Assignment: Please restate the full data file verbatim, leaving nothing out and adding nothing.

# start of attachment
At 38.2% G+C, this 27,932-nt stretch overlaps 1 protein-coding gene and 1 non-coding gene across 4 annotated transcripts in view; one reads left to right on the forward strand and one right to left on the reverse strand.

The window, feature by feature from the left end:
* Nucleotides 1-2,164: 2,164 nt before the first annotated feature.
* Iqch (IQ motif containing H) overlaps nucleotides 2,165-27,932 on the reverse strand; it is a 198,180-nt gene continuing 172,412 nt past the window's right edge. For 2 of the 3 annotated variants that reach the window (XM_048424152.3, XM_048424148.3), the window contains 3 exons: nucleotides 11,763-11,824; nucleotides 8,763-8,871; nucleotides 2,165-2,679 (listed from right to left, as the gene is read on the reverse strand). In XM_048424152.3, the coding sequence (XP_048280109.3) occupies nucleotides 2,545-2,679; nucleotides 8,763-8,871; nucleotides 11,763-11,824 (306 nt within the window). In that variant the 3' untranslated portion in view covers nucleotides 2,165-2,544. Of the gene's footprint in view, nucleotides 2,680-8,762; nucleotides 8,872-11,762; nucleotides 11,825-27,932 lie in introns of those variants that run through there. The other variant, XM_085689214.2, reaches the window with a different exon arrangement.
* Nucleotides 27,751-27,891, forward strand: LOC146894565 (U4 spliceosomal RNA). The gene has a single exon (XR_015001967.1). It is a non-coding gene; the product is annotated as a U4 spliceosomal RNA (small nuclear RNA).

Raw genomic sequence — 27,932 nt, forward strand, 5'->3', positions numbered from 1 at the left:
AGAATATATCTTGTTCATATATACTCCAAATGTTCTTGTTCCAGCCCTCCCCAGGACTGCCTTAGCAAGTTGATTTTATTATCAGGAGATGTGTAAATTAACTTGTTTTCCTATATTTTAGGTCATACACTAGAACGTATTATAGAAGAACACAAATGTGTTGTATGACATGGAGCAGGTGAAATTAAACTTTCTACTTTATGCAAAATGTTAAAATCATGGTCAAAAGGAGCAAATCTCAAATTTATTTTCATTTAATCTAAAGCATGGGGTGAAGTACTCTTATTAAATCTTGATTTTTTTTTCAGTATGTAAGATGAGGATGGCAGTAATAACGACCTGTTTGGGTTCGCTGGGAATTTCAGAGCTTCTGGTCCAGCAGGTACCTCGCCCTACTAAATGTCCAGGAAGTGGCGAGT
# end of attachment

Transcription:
At 38.2% G+C, this 27,932-nt stretch overlaps 1 protein-coding gene and 1 non-coding gene across 4 annotated transcripts in view; one reads left to right on the forward strand and one right to left on the reverse strand.

The window, feature by feature from the left end:
* Nucleotides 1-2,164: 2,164 nt before the first annotated feature.
* Iqch (IQ motif containing H) overlaps nucleotides 2,165-27,932 on the reverse strand; it is a 198,180-nt gene continuing 172,412 nt past the window's right edge. For 2 of the 3 annotated variants that reach the window (XM_048424152.3, XM_048424148.3), the window contains 3 exons: nucleotides 11,763-11,824; nucleotides 8,763-8,871; nucleotides 2,165-2,679 (listed from right to left, as the gene is read on the reverse strand). In XM_048424152.3, the coding sequence (XP_048280109.3) occupies nucleotides 2,545-2,679; nucleotides 8,763-8,871; nucleotides 11,763-11,824 (306 nt within the window). In that variant the 3' untranslated portion in view covers nucleotides 2,165-2,544. Of the gene's footprint in view, nucleotides 2,680-8,762; nucleotides 8,872-11,762; nucleotides 11,825-27,932 lie in introns of those variants that run through there. The other variant, XM_085689214.2, reaches the window with a different exon arrangement.
* Nucleotides 27,751-27,891, forward strand: LOC146894565 (U4 spliceosomal RNA). The gene has a single exon (XR_015001967.1). It is a non-coding gene; the product is annotated as a U4 spliceosomal RNA (small nuclear RNA).

Raw genomic sequence — 27,932 nt, forward strand, 5'->3', positions numbered from 1 at the left:
AGAATATATCTTGTTCATATATACTCCAAATGTTCTTGTTCCAGCCCTCCCCAGGACTGCCTTAGCAAGTTGATTTTATTATCAGGAGATGTGTAAATTAACTTGTTTTCCTATATTTTAGGTCATACACTAGAACGTATTATAGAAGAACACAAATGTGTTGTATGACATGGAGCAGGTGAAATTAAACTTTCTACTTTATGCAAAATGTTAAAATCATGGTCAAAAGGAGCAAATCTCAAATTTATTTTCATTTAATCTAAAGCATGGGGTGAAGTACTCTTATTAAATCTTGATTTTTTTTTCAGTATGTAAGATGAGGATGGCAGTAATAACGACCTGTTTGGGTTCGCTGGGAATTTCAGAGCTTCTGGTCCAGCAGGTACCTCGCCCTACTAAATGTCCAGGAAGTGGCGAGT